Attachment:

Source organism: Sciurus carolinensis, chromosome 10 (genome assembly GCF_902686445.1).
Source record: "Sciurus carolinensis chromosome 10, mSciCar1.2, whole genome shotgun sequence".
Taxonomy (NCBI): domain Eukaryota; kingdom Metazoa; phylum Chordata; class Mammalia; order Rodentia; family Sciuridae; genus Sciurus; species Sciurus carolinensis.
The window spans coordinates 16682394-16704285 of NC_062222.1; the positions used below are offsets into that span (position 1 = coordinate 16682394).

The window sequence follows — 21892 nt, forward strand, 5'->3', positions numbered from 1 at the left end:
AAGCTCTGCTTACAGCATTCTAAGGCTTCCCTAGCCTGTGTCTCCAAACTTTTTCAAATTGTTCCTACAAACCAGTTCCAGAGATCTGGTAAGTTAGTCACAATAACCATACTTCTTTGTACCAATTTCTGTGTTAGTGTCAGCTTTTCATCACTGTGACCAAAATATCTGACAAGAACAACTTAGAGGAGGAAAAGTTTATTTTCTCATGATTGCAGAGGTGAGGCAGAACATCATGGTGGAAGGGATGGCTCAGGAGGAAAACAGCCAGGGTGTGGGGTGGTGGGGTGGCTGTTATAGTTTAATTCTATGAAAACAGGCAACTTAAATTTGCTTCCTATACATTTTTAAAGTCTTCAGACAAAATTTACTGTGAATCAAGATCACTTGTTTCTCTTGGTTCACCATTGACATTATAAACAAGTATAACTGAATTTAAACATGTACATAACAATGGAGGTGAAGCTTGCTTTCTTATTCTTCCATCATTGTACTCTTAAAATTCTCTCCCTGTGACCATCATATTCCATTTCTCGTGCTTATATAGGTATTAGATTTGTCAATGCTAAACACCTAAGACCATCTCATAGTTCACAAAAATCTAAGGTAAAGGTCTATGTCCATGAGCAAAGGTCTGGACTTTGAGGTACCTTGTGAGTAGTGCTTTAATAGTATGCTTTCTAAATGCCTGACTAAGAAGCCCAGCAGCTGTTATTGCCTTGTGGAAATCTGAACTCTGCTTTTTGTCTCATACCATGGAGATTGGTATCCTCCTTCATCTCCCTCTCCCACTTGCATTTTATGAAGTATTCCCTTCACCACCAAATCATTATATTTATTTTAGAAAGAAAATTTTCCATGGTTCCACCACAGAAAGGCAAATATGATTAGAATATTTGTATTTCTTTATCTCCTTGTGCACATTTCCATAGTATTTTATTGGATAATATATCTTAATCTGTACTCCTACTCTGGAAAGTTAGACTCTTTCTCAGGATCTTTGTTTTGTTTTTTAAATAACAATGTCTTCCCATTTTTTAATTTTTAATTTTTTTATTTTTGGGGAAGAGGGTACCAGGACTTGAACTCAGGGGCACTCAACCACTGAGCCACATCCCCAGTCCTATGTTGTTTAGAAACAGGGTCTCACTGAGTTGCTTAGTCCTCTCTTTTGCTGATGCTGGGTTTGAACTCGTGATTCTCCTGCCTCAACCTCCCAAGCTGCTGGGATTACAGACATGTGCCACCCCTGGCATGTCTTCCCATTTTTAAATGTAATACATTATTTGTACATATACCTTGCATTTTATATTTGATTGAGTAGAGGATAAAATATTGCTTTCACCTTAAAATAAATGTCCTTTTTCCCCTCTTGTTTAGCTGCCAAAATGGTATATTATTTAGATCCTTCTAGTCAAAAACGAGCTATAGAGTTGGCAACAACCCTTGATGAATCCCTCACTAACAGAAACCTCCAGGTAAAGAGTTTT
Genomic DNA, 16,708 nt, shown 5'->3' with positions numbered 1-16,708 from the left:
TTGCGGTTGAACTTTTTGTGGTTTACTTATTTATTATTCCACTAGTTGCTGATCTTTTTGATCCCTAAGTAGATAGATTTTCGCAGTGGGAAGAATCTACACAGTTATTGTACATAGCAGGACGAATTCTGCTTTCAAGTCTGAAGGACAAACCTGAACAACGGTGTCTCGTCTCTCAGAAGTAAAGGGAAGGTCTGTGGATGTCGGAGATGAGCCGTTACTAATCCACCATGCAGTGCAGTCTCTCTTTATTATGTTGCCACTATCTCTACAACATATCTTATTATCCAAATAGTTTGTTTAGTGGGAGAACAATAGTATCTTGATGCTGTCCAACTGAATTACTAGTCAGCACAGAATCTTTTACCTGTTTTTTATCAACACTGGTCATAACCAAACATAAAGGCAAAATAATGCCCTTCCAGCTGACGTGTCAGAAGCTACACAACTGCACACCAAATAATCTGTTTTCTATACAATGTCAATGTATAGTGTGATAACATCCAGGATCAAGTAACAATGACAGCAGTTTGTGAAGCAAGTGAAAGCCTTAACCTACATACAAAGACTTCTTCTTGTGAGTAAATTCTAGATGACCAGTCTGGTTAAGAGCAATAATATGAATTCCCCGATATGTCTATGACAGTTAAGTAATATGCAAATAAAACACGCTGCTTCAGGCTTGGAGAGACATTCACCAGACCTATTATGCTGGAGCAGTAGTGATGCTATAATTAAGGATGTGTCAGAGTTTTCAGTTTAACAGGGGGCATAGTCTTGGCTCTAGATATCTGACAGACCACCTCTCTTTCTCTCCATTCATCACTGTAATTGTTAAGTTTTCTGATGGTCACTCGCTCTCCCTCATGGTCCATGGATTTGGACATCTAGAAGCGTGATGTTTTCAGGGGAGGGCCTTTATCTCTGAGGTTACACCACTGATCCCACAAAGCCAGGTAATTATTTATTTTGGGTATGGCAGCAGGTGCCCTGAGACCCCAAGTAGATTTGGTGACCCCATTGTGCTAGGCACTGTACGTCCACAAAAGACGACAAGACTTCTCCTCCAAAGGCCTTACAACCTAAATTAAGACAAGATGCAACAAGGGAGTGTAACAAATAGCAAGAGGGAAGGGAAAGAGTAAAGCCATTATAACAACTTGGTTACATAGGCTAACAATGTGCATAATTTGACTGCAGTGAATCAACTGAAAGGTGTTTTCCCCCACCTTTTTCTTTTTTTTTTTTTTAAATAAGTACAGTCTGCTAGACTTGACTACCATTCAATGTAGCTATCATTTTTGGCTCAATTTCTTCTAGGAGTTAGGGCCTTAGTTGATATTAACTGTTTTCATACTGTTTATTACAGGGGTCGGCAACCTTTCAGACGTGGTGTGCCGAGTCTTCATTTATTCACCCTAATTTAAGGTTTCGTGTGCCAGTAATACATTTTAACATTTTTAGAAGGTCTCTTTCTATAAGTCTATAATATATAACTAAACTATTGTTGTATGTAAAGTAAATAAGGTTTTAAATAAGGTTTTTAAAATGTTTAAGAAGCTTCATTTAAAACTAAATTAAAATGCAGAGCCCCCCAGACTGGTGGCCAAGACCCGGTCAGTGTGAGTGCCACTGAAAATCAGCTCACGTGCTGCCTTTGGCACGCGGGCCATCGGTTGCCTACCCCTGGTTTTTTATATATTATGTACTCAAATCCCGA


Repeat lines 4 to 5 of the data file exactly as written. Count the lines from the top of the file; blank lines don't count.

The window spans coordinates 16682394-16704285 of NC_062222.1; the positions used below are offsets into that span (position 1 = coordinate 16682394).

The window sequence follows — 21892 nt, forward strand, 5'->3', positions numbered from 1 at the left end: